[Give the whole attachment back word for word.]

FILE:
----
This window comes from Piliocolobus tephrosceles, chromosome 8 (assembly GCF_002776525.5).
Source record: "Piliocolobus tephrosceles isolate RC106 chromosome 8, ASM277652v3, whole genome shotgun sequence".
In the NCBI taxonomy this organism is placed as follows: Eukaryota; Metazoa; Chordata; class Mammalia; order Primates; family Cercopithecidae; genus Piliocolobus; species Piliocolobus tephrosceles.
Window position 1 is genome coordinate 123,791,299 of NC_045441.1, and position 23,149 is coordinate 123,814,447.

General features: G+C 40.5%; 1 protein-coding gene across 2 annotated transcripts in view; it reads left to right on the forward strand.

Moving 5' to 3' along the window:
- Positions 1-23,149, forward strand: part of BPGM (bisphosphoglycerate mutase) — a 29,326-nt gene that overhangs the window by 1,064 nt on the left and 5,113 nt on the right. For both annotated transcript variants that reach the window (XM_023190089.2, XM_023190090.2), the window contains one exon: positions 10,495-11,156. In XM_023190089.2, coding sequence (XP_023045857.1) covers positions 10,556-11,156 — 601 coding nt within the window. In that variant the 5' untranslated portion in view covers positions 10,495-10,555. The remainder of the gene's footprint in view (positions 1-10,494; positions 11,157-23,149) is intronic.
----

This window comes from Piliocolobus tephrosceles, chromosome 8 (assembly GCF_002776525.5).
Source record: "Piliocolobus tephrosceles isolate RC106 chromosome 8, ASM277652v3, whole genome shotgun sequence".
In the NCBI taxonomy this organism is placed as follows: Eukaryota; Metazoa; Chordata; class Mammalia; order Primates; family Cercopithecidae; genus Piliocolobus; species Piliocolobus tephrosceles.
Window position 1 is genome coordinate 123,791,299 of NC_045441.1, and position 23,149 is coordinate 123,814,447.

General features: G+C 40.5%; 1 protein-coding gene across 2 annotated transcripts in view; it reads left to right on the forward strand.

Moving 5' to 3' along the window:
- Positions 1-23,149, forward strand: part of BPGM (bisphosphoglycerate mutase) — a 29,326-nt gene that overhangs the window by 1,064 nt on the left and 5,113 nt on the right. For both annotated transcript variants that reach the window (XM_023190089.2, XM_023190090.2), the window contains one exon: positions 10,495-11,156. In XM_023190089.2, coding sequence (XP_023045857.1) covers positions 10,556-11,156 — 601 coding nt within the window. In that variant the 5' untranslated portion in view covers positions 10,495-10,555. The remainder of the gene's footprint in view (positions 1-10,494; positions 11,157-23,149) is intronic.